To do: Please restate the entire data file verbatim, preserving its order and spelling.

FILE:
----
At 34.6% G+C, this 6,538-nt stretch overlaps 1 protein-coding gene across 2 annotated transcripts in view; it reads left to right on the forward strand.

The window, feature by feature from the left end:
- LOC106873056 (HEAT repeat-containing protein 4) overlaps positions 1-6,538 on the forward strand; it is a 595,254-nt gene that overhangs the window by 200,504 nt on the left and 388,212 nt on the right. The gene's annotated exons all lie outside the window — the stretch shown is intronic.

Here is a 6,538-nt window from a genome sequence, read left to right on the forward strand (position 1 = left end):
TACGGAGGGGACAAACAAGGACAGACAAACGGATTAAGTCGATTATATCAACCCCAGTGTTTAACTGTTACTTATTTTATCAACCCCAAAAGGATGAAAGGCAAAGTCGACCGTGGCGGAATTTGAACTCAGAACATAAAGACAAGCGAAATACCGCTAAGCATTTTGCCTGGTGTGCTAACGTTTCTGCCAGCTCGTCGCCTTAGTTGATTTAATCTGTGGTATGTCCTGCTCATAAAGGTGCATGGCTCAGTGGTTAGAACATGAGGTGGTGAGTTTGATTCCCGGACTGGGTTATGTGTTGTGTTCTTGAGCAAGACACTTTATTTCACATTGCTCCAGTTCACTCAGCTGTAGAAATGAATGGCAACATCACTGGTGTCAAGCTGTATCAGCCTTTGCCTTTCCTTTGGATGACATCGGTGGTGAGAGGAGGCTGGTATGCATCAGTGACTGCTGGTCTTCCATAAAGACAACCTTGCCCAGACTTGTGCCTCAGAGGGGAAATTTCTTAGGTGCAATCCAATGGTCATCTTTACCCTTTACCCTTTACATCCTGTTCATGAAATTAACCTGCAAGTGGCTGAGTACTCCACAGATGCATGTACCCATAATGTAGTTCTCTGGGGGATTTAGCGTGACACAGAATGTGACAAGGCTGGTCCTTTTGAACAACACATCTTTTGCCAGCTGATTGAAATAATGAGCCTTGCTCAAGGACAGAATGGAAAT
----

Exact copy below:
At 34.6% G+C, this 6,538-nt stretch overlaps 1 protein-coding gene across 2 annotated transcripts in view; it reads left to right on the forward strand.

The window, feature by feature from the left end:
- LOC106873056 (HEAT repeat-containing protein 4) overlaps positions 1-6,538 on the forward strand; it is a 595,254-nt gene that overhangs the window by 200,504 nt on the left and 388,212 nt on the right. The gene's annotated exons all lie outside the window — the stretch shown is intronic.

Here is a 6,538-nt window from a genome sequence, read left to right on the forward strand (position 1 = left end):
TACGGAGGGGACAAACAAGGACAGACAAACGGATTAAGTCGATTATATCAACCCCAGTGTTTAACTGTTACTTATTTTATCAACCCCAAAAGGATGAAAGGCAAAGTCGACCGTGGCGGAATTTGAACTCAGAACATAAAGACAAGCGAAATACCGCTAAGCATTTTGCCTGGTGTGCTAACGTTTCTGCCAGCTCGTCGCCTTAGTTGATTTAATCTGTGGTATGTCCTGCTCATAAAGGTGCATGGCTCAGTGGTTAGAACATGAGGTGGTGAGTTTGATTCCCGGACTGGGTTATGTGTTGTGTTCTTGAGCAAGACACTTTATTTCACATTGCTCCAGTTCACTCAGCTGTAGAAATGAATGGCAACATCACTGGTGTCAAGCTGTATCAGCCTTTGCCTTTCCTTTGGATGACATCGGTGGTGAGAGGAGGCTGGTATGCATCAGTGACTGCTGGTCTTCCATAAAGACAACCTTGCCCAGACTTGTGCCTCAGAGGGGAAATTTCTTAGGTGCAATCCAATGGTCATCTTTACCCTTTACCCTTTACATCCTGTTCATGAAATTAACCTGCAAGTGGCTGAGTACTCCACAGATGCATGTACCCATAATGTAGTTCTCTGGGGGATTTAGCGTGACACAGAATGTGACAAGGCTGGTCCTTTTGAACAACACATCTTTTGCCAGCTGATTGAAATAATGAGCCTTGCTCAAGGACAGAATGGAAAT